When you become the caregiver for another person you also become their advocate. You are the person who looks after their well-being in most situations. To be their advocate means you acquire a lot of knowledge about their health, wishes, likes, and dislikes. You know their history, behaviors, moods, their personal story, and all about their family and friends. You are the one who steps in when they can’t advocate for themselves.

It's a big responsibility to advocate for another person. You will do research on the medications prescribed and ask questions, you will interface with the healthcare staff in assisted living to be sure they are eating well, and, when they don’t, you’ll bring them some of their favorite foods. You might spring them out of rehab early to go back to their residence because they are depressed and lonely. Then you will follow up with the physical therapist and sometimes show up for their sessions to be sure your loved one is at least trying to get stronger. You will be their person when they are in the ER or hospital. You will be there to meet with the doctors and nurses to make sure they are getting the attention they deserve. This is extremely important because many emergency rooms and hospitals discount the needs of the elderly.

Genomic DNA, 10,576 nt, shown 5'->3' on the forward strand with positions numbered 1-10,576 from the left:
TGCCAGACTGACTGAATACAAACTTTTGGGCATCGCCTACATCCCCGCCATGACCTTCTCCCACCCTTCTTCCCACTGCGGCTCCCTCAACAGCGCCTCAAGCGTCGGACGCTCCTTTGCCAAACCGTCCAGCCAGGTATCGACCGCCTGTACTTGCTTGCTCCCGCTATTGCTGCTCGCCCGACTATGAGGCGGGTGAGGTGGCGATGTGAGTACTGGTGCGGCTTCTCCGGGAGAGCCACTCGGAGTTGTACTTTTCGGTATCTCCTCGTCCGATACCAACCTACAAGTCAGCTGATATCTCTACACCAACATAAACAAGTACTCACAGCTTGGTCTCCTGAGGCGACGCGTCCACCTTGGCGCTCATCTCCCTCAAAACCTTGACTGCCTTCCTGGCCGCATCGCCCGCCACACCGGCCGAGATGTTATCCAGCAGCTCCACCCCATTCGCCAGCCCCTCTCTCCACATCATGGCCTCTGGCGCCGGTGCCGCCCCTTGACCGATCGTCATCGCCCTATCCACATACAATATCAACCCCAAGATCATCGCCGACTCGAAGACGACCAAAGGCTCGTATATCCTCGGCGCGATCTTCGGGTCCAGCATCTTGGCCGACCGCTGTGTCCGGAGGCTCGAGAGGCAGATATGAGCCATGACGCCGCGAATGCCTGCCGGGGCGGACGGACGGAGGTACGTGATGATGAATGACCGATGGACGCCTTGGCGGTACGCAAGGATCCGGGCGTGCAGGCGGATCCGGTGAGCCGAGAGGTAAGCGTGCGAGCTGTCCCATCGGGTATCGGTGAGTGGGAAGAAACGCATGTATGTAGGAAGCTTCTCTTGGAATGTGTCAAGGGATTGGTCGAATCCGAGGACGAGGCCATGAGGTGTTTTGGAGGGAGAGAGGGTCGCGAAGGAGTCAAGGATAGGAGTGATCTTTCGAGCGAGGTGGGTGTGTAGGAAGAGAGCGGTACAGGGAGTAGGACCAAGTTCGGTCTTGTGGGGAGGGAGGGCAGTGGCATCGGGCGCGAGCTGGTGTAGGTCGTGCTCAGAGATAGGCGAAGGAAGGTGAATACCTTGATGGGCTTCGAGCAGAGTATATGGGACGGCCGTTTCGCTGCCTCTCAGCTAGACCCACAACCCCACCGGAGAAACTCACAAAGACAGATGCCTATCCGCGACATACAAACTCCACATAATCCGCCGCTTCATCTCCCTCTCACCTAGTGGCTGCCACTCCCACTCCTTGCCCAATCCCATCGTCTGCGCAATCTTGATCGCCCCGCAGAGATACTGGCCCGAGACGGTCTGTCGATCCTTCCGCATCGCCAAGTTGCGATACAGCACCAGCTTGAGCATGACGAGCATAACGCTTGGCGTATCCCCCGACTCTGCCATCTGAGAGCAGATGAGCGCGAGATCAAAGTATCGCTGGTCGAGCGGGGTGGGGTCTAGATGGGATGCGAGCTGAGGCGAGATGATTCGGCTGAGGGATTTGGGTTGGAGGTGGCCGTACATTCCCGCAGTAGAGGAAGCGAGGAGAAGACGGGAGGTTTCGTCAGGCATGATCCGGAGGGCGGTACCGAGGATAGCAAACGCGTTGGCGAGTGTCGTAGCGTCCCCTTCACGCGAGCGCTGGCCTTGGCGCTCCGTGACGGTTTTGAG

When people are in their late 80s and have lost a spouse they can become more reliant on the caregiving family member for emotional support. While we may want them to go back to who they once were, they will not, and we must adjust to the new normal. Because of this, our role as their advocate becomes even more important. While respecting their dignity and intelligence we can quietly be in the background advocating for their care, well-being, physical space, health, and nutrition. It’s a fine line because they still have choices if their cognitive ability is not impaired. Yet, sometimes we think we know what is best.

As their advocate you will need to develop some key skills.

Here are some tips:

Pay Attention

If you are with the person you’re caring for frequently you will note changes in their mood, behaviors, eating habits, or the services they are receiving whether they are living in a care facility or getting in-home care. It’s a good idea to keep a journal or use an app to keep notes of these things. Establish what you learn as their baseline behaviors, including their ability to communicate and understand information relating to their care and their mental state. As your loved one ages these things will change, so keeping good notes is important.